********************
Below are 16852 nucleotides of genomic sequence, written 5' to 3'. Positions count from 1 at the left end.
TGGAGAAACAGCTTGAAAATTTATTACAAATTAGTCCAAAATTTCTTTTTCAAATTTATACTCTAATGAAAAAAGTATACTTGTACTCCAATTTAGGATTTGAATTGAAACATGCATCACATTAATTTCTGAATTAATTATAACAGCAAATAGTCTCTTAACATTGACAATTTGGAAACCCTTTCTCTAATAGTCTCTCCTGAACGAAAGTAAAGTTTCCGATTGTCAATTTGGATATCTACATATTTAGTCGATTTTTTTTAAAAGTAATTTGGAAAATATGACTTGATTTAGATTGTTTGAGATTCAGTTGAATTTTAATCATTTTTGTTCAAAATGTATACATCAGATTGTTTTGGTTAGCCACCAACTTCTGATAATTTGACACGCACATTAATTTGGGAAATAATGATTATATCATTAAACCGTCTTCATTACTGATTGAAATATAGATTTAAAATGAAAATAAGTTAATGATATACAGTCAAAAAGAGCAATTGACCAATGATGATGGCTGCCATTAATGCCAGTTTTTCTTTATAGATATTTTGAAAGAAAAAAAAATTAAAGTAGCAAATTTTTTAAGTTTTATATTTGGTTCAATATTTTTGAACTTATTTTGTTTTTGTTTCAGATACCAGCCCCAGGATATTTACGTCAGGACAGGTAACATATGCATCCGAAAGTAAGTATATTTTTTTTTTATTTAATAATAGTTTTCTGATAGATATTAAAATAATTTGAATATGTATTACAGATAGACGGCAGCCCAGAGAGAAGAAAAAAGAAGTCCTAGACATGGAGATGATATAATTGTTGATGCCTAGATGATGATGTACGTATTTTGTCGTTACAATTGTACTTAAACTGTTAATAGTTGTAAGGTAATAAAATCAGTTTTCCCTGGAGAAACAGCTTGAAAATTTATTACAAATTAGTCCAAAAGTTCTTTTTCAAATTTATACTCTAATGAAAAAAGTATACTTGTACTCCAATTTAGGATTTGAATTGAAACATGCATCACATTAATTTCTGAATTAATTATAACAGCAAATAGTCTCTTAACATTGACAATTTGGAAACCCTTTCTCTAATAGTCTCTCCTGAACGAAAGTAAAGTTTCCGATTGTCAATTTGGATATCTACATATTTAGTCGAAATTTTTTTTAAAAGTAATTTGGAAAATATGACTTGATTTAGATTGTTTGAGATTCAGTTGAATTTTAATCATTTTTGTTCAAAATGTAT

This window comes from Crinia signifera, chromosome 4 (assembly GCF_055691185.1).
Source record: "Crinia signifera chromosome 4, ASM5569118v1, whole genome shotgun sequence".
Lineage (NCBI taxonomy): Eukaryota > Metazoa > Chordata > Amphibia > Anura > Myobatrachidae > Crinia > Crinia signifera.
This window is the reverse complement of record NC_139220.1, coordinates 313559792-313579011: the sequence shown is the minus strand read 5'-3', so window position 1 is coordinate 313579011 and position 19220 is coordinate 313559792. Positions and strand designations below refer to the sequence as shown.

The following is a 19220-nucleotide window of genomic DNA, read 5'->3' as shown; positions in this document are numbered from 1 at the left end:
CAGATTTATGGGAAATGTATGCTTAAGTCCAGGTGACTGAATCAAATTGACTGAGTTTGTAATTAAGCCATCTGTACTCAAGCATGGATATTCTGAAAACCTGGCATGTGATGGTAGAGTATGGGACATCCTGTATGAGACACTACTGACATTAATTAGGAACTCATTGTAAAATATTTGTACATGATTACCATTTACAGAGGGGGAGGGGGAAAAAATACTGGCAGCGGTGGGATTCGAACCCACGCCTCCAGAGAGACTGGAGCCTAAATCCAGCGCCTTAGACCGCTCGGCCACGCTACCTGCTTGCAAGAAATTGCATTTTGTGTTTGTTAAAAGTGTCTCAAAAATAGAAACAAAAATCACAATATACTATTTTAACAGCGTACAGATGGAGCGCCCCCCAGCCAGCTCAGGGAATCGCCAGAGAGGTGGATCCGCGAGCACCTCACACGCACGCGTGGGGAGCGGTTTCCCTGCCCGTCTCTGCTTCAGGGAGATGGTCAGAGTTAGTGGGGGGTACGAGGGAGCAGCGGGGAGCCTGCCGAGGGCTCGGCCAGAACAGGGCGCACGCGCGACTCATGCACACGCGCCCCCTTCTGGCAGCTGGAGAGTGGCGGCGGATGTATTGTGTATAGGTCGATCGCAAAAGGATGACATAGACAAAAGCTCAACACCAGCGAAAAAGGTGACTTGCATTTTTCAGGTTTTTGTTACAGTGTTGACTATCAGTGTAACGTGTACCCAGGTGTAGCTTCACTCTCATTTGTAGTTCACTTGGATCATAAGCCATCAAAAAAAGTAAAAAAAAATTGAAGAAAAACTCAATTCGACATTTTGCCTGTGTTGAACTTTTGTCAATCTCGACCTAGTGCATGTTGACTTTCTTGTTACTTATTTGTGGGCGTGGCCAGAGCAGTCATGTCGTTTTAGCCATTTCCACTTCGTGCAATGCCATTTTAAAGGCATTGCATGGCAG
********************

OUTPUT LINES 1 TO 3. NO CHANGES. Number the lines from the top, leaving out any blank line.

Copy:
Below are 16852 nucleotides of genomic sequence, written 5' to 3'. Positions count from 1 at the left end.
TGGAGAAACAGCTTGAAAATTTATTACAAATTAGTCCAAAATTTCTTTTTCAAATTTATACTCTAATGAAAAAAGTATACTTGTACTCCAATTTAGGATTTGAATTGAAACATGCATCACATTAATTTCTGAATTAATTATAACAGCAAATAGTCTCTTAACATTGACAATTTGGAAACCCTTTCTCTAATAGTCTCTCCTGAACGAAAGTAAAGTTTCCGATTGTCAATTTGGATATCTACATATTTAGTCGATTTTTTTTAAAAGTAATTTGGAAAATATGACTTGATTTAGATTGTTTGAGATTCAGTTGAATTTTAATCATTTTTGTTCAAAATGTATACATCAGATTGTTTTGGTTAGCCACCAACTTCTGATAATTTGACACGCACATTAATTTGGGAAATAATGATTATATCATTAAACCGTCTTCATTACTGATTGAAATATAGATTTAAAATGAAAATAAGTTAATGATATACAGTCAAAAAGAGCAATTGACCAATGATGATGGCTGCCATTAATGCCAGTTTTTCTTTATAGATATTTTGAAAGAAAAAAAAATTAAAGTAGCAAATTTTTTAAGTTTTATATTTGGTTCAATATTTTTGAACTTATTTTGTTTTTGTTTCAGATACCAGCCCCAGGATATTTACGTCAGGACAGGTAACATATGCATCCGAAAGTAAGTATATTTTTTTTTTATTTAATAATAGTTTTCTGATAGATATTAAAATAATTTGAATATGTATTACAGATAGACGGCAGCCCAGAGAGAAGAAAAAAGAAGTCCTAGACATGGAGATGATATAATTGTTGATGCCTAGATGATGATGTACGTATTTTGTCGTTACAATTGTACTTAAACTGTTAATAGTTGTAAGGTAATAAAATCAGTTTTCCCTGGAGAAACAGCTTGAAAATTTATTACAAATTAGTCCAAAAGTTCTTTTTCAAATTTATACTCTAATGAAAAAAGTATACTTGTACTCCAATTTAGGATTTGAATTGAAACATGCATCACATTAATTTCTGAATTAATTATAACAGCAAATAGTCTCTTAACATTGACAATTTGGAAACCCTTTCTCTAATAGTCTCTCCTGAACGAAAGTAAAGTTTCCGATTGTCAATTTGGATATCTACATATTTAGTCGAAATTTTTTTTAAAAGTAATTTGGAAAATATGACTTGATTTAGATTGTTTGAGATTCAGTTGAATTTTAATCATTTTTGTTCAAAATGTAT

This window comes from Crinia signifera, chromosome 4 (assembly GCF_055691185.1).